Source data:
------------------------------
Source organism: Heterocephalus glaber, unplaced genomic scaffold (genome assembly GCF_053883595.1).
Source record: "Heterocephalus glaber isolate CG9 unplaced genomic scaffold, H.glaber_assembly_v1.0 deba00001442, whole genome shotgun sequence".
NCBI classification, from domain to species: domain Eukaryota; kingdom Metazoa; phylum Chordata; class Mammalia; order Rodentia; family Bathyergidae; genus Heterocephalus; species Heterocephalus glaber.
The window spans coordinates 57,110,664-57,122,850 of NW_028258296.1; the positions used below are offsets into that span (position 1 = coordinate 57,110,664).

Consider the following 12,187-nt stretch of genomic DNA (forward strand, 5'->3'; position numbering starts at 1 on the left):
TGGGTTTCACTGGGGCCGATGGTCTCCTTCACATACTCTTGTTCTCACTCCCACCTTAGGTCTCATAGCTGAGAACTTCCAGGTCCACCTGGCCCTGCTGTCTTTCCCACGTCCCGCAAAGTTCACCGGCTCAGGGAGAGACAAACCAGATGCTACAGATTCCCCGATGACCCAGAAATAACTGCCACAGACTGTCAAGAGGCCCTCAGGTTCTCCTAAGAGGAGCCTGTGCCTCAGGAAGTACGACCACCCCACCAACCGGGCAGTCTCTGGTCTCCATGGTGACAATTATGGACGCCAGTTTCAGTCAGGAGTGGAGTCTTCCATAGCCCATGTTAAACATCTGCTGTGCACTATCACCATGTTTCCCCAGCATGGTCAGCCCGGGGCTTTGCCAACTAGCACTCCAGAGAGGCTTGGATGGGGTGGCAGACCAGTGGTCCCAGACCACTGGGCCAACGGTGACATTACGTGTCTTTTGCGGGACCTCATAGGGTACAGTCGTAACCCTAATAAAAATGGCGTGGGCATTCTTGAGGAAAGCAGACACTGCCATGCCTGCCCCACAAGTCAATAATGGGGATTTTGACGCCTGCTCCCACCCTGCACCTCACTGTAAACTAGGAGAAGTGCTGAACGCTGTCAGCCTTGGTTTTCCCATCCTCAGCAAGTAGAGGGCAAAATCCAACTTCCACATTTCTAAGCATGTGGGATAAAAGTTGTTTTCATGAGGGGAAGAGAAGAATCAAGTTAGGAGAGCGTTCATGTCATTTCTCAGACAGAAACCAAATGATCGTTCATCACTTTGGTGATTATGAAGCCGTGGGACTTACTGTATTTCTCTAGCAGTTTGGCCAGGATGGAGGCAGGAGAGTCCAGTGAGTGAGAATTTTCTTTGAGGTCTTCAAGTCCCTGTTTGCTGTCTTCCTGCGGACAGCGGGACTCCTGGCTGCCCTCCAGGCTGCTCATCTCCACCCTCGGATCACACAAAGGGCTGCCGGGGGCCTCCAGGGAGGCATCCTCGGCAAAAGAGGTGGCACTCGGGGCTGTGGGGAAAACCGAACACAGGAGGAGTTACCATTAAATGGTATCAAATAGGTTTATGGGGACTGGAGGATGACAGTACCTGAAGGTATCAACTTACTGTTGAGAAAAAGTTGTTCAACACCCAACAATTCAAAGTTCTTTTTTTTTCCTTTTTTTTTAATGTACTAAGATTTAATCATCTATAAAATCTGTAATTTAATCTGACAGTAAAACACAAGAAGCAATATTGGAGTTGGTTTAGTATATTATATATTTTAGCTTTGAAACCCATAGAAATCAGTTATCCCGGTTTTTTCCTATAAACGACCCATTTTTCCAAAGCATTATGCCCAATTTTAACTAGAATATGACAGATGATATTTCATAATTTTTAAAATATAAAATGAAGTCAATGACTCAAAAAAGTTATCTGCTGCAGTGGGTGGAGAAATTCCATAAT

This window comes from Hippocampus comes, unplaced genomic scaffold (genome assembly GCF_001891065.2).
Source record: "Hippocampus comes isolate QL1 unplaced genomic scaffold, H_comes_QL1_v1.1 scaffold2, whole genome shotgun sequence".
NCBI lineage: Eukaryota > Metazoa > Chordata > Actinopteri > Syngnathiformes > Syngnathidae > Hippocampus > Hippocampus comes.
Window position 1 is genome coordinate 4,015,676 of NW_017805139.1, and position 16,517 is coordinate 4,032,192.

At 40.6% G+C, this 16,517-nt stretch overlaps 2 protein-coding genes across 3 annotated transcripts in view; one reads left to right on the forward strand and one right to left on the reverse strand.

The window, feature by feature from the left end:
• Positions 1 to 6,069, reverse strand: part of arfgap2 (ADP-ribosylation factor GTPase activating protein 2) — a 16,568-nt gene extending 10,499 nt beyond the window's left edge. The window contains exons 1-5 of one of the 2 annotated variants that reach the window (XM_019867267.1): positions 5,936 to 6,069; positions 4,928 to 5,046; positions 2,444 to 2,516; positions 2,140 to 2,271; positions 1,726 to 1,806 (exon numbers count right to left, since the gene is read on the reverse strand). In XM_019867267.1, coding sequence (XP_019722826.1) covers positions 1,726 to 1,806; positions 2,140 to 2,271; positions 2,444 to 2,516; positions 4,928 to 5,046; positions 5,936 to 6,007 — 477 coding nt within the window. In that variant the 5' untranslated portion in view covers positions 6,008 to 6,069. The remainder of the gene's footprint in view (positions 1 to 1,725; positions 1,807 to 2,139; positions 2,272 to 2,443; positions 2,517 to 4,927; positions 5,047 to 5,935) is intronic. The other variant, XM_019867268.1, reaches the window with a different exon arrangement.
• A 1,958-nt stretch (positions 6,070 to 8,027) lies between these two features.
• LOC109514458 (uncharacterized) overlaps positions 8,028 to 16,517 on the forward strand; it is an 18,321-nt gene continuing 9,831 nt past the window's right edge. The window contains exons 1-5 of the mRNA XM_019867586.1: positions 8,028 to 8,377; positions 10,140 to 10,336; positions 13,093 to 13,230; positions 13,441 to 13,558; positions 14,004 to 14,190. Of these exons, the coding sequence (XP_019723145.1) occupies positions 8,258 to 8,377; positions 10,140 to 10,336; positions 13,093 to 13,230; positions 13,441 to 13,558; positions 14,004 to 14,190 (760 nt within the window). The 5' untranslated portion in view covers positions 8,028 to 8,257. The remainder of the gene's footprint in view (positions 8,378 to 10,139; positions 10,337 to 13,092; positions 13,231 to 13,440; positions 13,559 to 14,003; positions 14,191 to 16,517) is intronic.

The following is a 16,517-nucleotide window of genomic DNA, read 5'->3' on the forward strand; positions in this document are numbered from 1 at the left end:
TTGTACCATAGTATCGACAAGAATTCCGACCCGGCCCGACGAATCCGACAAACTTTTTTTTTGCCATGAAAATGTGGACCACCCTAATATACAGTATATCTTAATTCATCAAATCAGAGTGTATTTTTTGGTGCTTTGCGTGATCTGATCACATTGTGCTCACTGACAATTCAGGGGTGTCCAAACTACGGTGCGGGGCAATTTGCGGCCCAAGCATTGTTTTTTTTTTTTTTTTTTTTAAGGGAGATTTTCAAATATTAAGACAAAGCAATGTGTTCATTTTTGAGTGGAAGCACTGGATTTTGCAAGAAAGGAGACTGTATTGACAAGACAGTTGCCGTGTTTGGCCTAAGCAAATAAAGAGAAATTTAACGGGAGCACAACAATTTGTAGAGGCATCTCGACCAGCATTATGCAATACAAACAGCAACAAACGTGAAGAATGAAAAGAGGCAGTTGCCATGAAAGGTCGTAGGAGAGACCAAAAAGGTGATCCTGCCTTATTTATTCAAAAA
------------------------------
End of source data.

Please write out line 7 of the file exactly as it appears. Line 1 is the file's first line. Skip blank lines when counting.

This window comes from Hippocampus comes, unplaced genomic scaffold (genome assembly GCF_001891065.2).